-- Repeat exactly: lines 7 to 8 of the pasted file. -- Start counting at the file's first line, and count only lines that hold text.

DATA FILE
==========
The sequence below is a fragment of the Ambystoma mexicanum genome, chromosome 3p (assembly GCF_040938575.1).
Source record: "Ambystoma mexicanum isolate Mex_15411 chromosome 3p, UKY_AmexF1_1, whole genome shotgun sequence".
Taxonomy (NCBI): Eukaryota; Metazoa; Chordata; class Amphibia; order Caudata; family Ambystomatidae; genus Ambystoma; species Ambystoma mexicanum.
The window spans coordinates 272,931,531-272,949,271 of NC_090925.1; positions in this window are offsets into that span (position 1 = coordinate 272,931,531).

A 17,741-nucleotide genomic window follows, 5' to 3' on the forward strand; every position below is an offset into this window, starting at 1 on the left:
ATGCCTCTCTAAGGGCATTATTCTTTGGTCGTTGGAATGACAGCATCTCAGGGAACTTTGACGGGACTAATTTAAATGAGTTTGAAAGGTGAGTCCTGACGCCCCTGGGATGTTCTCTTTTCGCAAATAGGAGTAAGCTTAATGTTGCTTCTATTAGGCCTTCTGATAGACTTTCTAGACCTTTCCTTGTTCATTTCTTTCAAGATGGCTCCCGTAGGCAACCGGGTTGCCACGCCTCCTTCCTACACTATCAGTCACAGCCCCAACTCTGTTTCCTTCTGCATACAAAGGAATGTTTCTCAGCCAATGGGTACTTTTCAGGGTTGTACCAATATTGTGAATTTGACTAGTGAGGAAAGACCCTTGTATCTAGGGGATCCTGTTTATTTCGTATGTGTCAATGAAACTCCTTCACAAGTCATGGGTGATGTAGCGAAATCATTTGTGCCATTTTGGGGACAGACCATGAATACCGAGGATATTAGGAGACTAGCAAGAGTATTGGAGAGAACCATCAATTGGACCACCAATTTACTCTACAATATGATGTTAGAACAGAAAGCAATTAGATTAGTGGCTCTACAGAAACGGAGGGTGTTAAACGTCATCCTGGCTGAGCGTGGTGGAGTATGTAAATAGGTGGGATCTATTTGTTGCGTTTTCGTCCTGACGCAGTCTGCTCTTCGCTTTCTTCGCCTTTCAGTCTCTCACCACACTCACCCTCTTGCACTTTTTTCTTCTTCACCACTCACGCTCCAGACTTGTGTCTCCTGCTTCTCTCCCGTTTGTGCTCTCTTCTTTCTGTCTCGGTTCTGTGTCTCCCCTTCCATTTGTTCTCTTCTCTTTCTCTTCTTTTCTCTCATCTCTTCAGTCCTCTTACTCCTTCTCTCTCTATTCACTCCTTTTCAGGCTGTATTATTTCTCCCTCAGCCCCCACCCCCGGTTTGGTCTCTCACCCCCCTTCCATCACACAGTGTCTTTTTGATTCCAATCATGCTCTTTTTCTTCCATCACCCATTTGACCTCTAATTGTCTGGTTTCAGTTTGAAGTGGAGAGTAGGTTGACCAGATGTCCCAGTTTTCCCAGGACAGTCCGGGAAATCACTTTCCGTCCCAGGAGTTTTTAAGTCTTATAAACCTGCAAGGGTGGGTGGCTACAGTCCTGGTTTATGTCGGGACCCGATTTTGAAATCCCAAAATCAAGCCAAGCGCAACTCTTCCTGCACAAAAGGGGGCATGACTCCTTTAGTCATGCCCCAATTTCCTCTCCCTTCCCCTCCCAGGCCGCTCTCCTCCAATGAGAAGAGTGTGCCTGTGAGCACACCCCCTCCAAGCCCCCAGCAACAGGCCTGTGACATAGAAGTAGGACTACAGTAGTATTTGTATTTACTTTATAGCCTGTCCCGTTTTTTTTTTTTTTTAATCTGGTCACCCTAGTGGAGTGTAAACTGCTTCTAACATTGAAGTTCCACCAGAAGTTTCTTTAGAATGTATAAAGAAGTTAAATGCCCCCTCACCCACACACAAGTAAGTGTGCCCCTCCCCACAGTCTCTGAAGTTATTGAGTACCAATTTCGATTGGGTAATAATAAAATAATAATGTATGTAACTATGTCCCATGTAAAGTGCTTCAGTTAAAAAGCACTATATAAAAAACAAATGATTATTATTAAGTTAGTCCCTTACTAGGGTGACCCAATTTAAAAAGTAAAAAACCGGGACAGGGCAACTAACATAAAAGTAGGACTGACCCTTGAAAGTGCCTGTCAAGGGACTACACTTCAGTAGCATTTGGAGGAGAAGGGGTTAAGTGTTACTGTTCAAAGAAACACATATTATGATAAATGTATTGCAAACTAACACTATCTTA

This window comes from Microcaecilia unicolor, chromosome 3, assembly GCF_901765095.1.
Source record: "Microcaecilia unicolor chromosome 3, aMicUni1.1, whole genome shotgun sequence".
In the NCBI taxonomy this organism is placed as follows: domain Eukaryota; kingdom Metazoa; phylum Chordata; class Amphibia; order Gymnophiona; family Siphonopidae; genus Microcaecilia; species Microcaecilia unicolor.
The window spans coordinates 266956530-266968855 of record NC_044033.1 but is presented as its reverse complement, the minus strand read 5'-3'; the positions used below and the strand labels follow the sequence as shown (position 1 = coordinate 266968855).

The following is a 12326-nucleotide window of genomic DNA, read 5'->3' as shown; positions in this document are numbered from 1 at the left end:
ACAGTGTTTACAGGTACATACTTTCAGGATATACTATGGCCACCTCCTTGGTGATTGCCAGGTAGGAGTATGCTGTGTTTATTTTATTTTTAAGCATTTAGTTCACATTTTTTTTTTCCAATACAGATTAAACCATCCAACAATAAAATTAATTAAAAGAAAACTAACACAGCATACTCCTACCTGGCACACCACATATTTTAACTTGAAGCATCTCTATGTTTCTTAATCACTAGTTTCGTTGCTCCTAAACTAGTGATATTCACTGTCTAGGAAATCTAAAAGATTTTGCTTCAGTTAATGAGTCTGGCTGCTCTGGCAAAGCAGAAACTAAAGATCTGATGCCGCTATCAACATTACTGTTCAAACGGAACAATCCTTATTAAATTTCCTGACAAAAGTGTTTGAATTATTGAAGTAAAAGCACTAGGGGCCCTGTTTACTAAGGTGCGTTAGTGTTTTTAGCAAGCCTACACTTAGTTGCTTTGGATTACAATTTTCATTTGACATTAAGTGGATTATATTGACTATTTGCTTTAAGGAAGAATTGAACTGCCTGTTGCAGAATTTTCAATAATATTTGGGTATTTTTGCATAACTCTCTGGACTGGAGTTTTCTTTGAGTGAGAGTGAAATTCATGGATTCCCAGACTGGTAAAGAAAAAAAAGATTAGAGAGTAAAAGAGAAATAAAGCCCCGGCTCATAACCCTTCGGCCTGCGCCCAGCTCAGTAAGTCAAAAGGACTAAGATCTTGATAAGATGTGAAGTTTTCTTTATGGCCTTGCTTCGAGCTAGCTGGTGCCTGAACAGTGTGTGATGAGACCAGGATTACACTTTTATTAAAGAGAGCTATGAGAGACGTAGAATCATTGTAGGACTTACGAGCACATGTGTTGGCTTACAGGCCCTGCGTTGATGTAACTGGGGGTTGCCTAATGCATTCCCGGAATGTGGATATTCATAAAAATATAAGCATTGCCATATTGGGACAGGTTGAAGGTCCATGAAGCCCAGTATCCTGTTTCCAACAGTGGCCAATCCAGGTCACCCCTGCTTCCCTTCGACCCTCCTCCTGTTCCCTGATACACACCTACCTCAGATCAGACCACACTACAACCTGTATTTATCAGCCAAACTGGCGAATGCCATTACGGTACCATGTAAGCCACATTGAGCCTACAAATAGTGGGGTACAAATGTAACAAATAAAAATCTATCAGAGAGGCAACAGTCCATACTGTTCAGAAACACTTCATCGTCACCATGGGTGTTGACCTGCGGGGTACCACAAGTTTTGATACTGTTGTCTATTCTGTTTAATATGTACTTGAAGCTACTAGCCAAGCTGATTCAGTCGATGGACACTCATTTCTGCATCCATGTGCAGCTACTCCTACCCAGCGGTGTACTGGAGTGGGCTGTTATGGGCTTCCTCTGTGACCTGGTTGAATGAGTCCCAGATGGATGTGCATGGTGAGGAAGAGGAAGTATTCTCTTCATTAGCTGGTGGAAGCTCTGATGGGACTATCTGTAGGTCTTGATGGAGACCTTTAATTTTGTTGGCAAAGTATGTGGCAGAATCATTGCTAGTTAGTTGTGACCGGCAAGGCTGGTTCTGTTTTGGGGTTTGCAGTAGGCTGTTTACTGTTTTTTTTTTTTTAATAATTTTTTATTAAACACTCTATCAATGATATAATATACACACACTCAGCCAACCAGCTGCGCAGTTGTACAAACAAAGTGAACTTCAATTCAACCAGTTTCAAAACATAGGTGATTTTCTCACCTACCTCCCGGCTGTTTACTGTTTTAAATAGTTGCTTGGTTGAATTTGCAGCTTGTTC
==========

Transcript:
This window comes from Microcaecilia unicolor, chromosome 3, assembly GCF_901765095.1.
Source record: "Microcaecilia unicolor chromosome 3, aMicUni1.1, whole genome shotgun sequence".